OTTAWA — Prime Minister Justin Trudeau says two planes from China were forced to return empty to Canada on Monday, without the protective medical equipment that they were sent there to pick up.
One of the planes was a federal charter and the other was destined for a particular province, Trudeau said Tuesday.
Trudeau said there are limits to how long an aircraft is allowed to wait on the ground in China.
“Supply lines and truck shipments to the airports are difficult and interrupted by checkpoints and quarantine measures. For the most part, we’ve been able to navigate through those and ensure that Canada has received the equipment that it needs,” the prime minister said during his daily briefing outside his Ottawa residence.
“But these two airplanes were forced to take off empty.”
Watch: Trudeau promises $350M for charities as donations dry up
He said millions of pieces of personal protective equipment, or PPE, have entered Canada in recent days, and more is expected.
He said Canadian factories continue to “tool up” so they can manufacture what is needed at home.
“It’s always a challenge to get the PPE into Canada at a time where the global market is very, very competitive,” he said.
Trudeau also unveiled more financial support for vulnerable Canadians struggling to weather the COVID-19 pandemic.
The federal government plans to provide $350 million to Canada’s charities sector, he said.
Charities have seen a severe drop in donations since the COVID-19 pandemic broke out, with donors hurting financially themselves and the charities unable to hold fundraising events.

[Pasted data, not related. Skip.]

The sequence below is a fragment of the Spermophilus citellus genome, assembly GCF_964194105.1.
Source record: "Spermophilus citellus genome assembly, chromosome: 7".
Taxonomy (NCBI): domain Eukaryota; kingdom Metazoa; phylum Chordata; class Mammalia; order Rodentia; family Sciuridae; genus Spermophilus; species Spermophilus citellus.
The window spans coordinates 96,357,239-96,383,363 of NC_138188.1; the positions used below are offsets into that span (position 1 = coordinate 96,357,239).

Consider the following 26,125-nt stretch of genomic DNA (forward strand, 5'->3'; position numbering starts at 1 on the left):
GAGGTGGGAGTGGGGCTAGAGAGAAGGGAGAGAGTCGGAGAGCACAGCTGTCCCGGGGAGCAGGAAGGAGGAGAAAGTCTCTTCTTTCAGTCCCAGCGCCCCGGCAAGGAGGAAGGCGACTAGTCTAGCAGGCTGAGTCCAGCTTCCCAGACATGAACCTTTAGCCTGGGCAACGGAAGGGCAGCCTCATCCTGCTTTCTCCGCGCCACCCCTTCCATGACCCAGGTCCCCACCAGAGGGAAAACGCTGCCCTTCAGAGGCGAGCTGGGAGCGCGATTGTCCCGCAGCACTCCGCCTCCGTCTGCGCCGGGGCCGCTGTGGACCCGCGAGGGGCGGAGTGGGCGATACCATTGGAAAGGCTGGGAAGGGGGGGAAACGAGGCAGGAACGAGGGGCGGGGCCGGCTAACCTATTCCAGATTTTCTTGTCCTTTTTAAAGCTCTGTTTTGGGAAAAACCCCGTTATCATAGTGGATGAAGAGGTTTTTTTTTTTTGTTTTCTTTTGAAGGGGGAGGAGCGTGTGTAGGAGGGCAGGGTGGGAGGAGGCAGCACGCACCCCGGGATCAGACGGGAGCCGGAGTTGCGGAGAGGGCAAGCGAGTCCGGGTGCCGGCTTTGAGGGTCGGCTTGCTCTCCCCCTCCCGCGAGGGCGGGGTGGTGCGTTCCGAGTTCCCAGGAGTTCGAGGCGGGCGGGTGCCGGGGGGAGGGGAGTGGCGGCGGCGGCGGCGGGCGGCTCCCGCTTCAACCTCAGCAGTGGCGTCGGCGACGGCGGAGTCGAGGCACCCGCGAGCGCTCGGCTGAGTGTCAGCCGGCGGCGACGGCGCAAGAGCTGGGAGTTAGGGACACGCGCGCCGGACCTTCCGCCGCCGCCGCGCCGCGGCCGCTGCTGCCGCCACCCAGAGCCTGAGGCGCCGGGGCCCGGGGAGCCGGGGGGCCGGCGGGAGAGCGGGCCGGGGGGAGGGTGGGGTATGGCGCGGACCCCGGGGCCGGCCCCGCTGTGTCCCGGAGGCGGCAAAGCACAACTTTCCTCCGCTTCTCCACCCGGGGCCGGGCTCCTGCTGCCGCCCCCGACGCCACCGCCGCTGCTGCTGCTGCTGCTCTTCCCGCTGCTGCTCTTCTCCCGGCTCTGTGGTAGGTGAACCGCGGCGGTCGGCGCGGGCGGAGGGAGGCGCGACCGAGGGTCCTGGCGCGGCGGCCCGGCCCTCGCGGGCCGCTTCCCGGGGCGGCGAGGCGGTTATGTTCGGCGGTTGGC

Seniors and people who are poor, homeless or living with disabilities are among those who’ve been particularly hard hit by the health, social and economic ravages of the deadly virus as Canadians abide by orders to distance from one another and non-essential businesses are shut down.
The new measures announced Tuesday were in addition to previous measures to provide financial support to the homeless, women’s shelters, children’s counselling and local organizations that provide practical support to seniors, such as delivering groceries or medication.
Trudeau also provided more details about the timing and rollout of the massive $73-billion wage subsidy program.
The Canada Revenue Agency is setting up a calculator so employers can see how much they can expect to receive from the wage subsidy program, which will provide up to $847 per employee per week, he said.
Among other things, the government is expected to provide details to businesses on how to apply for the subsidy.
Feds tout wage subsidy plan
Officials told the Commons finance committee last week that online applications are to open April 27. They expect to have processed 90 per cent of claims by May 4, with payments starting to roll out later that week.
The subsidy is retroactive to March 15 and available to companies that lost 15 per cent of their revenue in March or 30 per cent in April or May. The federal government will pay eligible companies 75 per cent of the first $58,700 earned by each employee, up to $847 per week for up to 12 weeks.
The government is hoping the wage subsidy will prompt companies to rehire vast swaths of the millions of Canadian workers who have asked for emergency federal aid since the pandemic brought the global economy to a virtual standstill.
This report by The Canadian Press was first published April 21, 2020.